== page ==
This week, the Sierra Club presented a new report to the Tennessee Valley Authority (TVA) board of directors that charts a course for TVA to a clean energy future. The report, prepared by Synapse Energy Economics and commissioned by the Sierra Club, reveals that TVA can lower ratepayer bills every month for decades and clean up the air across the eastern US by investing in energy efficiency, rather than in retrofits for their most polluting coal plants.

I grew up in the Tennessee Valley, and I know that this will come as welcome news to the millions of residents in TVA’s 7-state service area. TVA is the nation’s largest producer of electric power, and for decades, much of that power came from an aging fleet of coal-fired power plants.

In 2011, the Sierra Club, along with several states and allied organizations, reached a settlement with TVA to retire 18 of their aging coal units — an agreement that was heralded as a historic victory for clean air. Now, TVA faces a decision about whether to spend billions to retrofit some of their remaining aging coal plants, or to instead invest in clean energy and energy efficiency.

This week, we are issuing a simple challenge to TVA’s board of directors: live up to your agency’s founding commitment, dating back to the New Deal, to improve the lives of everyone TVA serves by investing in energy efficiency.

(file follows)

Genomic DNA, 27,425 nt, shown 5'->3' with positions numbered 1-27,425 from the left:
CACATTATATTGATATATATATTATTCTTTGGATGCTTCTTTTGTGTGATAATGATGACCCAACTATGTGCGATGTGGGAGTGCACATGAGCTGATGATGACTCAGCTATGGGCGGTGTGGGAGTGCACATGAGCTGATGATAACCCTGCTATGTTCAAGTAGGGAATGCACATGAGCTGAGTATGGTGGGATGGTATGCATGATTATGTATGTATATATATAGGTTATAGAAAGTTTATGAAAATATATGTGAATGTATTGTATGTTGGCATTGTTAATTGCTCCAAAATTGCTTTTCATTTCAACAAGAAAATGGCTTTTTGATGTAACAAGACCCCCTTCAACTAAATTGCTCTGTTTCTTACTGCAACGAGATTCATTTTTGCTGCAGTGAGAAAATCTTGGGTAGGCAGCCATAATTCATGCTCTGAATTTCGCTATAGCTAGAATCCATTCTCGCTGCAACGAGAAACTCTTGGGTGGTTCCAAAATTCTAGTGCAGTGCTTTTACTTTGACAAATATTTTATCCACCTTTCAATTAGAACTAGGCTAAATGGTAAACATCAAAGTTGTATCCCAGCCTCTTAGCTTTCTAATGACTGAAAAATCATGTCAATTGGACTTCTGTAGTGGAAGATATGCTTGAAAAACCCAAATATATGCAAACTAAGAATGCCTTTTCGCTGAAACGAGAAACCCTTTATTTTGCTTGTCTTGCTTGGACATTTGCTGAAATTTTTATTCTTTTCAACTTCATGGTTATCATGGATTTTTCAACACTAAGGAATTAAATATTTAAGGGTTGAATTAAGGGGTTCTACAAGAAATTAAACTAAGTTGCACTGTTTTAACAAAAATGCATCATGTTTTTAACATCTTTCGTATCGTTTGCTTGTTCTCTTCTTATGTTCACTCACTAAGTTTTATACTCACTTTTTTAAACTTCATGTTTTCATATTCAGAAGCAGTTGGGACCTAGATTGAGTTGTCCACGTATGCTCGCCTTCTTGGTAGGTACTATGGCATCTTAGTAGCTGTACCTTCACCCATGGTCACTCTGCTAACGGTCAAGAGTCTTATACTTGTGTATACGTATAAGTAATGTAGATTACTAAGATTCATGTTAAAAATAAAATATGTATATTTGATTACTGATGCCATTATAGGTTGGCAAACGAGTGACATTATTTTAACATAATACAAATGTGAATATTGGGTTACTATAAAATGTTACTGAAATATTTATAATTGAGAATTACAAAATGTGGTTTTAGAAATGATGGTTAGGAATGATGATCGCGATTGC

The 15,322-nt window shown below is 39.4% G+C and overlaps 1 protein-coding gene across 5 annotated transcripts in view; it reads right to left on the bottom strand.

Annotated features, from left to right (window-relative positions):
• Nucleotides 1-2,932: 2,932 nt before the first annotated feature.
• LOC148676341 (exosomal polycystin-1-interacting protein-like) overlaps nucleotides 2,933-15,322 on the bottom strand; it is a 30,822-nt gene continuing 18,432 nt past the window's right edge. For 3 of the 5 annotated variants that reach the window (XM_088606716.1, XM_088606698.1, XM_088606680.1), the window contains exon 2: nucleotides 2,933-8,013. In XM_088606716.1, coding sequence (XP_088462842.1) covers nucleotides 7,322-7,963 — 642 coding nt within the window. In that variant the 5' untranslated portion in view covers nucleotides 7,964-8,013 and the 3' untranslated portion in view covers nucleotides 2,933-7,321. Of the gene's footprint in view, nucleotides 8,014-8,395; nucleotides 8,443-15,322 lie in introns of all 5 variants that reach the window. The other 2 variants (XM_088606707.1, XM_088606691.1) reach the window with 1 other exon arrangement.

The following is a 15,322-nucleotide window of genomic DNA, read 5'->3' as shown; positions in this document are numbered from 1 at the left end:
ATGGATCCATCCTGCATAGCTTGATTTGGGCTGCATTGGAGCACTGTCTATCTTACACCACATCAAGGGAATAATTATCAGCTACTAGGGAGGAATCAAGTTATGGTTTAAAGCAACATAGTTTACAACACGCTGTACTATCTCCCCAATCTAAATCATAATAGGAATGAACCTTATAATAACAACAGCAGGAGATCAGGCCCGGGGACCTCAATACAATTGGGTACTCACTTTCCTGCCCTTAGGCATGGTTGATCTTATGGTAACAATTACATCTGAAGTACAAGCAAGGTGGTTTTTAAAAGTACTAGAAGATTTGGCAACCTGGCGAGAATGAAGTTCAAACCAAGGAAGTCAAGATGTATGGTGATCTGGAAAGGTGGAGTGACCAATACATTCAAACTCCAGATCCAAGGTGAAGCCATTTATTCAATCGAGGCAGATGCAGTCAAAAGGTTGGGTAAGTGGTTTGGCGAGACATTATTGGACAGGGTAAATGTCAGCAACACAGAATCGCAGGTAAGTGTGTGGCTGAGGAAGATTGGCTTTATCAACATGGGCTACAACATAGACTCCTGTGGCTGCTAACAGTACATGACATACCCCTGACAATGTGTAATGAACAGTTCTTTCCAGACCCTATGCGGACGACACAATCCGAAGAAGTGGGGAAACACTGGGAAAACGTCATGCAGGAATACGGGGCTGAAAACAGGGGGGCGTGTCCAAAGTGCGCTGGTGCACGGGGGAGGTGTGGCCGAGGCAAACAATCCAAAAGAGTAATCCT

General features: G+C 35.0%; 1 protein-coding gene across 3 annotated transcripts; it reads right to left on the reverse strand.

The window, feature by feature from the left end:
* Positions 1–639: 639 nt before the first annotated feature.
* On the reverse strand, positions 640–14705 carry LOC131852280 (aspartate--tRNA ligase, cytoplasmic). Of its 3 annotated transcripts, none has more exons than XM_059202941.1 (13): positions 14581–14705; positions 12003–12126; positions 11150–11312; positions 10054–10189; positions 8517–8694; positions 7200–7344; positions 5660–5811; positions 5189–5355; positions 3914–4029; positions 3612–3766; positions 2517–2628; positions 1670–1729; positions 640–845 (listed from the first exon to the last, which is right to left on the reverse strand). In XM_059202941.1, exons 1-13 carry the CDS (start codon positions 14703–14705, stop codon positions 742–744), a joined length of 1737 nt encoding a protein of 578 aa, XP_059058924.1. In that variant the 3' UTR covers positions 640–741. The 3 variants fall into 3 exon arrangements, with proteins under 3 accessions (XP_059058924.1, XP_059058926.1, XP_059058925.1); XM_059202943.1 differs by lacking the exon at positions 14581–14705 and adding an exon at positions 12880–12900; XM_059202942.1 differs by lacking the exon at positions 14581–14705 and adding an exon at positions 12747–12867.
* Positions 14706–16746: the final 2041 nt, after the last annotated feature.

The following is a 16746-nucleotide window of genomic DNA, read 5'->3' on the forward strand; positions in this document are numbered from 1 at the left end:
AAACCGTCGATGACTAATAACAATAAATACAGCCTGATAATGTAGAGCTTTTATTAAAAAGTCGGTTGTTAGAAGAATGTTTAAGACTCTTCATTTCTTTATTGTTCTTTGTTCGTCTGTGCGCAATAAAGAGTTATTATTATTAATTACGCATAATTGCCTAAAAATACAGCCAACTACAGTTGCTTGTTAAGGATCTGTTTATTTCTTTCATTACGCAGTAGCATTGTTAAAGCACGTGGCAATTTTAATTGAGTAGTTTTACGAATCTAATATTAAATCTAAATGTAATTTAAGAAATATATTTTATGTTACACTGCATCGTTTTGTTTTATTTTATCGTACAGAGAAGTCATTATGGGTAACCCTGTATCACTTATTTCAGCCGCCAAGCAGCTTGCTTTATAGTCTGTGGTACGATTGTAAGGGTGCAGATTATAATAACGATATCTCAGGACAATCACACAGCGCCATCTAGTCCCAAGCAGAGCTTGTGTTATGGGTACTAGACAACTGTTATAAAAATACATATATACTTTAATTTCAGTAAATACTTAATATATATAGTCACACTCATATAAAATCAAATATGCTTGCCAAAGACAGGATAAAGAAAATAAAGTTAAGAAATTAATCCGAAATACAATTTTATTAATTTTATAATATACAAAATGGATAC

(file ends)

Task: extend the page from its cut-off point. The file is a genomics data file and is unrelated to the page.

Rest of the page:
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Incredibly, the new report found that, based on TVA’s own studies, if TVA commits to energy savings of just 1.2 percent annually through energy efficiency, it could replace at least one of its non-economic coal plants in just three years’ time. These savings would translate into lower electricity bills and fewer coal-related illnesses for people throughout the Tennessee Valley region.

Further, if TVA pushes its energy savings up to 2 percent annually — rates that are achieved by other leading national utilities — by 2015, it could generate enough reductions to retire even more non-economic units, such as all the coal boilers at its highly polluting Gallatin and Colbert plants.

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On the other hand, the capital cost of putting pollution controls on the TVA coal fleet would likely start at $11.8 billion, not counting additional costs associated with controlling climate-disrupting carbon pollution. After the retrofits, TVA plants would cost more to operate than the price of power on the open market, creating an unnecessary cost burden to consumers.

The bottom line is simple: replacing dirty coal with energy efficiency makes sound economic sense and saves lives. Energy efficiency means cleaner air, lower electric bills, and healthier communities. In Tennessee alone, TVA’s coal fleet was likely responsible for more than 499 premature deaths in 2010.

But there is hope. TVA’s board has committed to a renewed vision for TVA’s future, in which the utility invests in energy efficiency and clean energy. It is now up to TVA to decide whether that vision will become a reality.

One of our volunteers and a TVA ratepayer, Louise Gorenflo, put it this way: “TVA has an opportunity to prioritize energy efficiency which will boost our local economy while saving customers money and, critically, reduce the use of coal fired power. This is a win-win for our pocketbooks and for our health.”

TVA should pursue a path under which it retires as many of its non-economic coal plants as possible, while ramping up investments in energy efficiency and clean energy. TVA was created to brighten hopes for everyone it serves. Now it can. Will it live up to the challenge?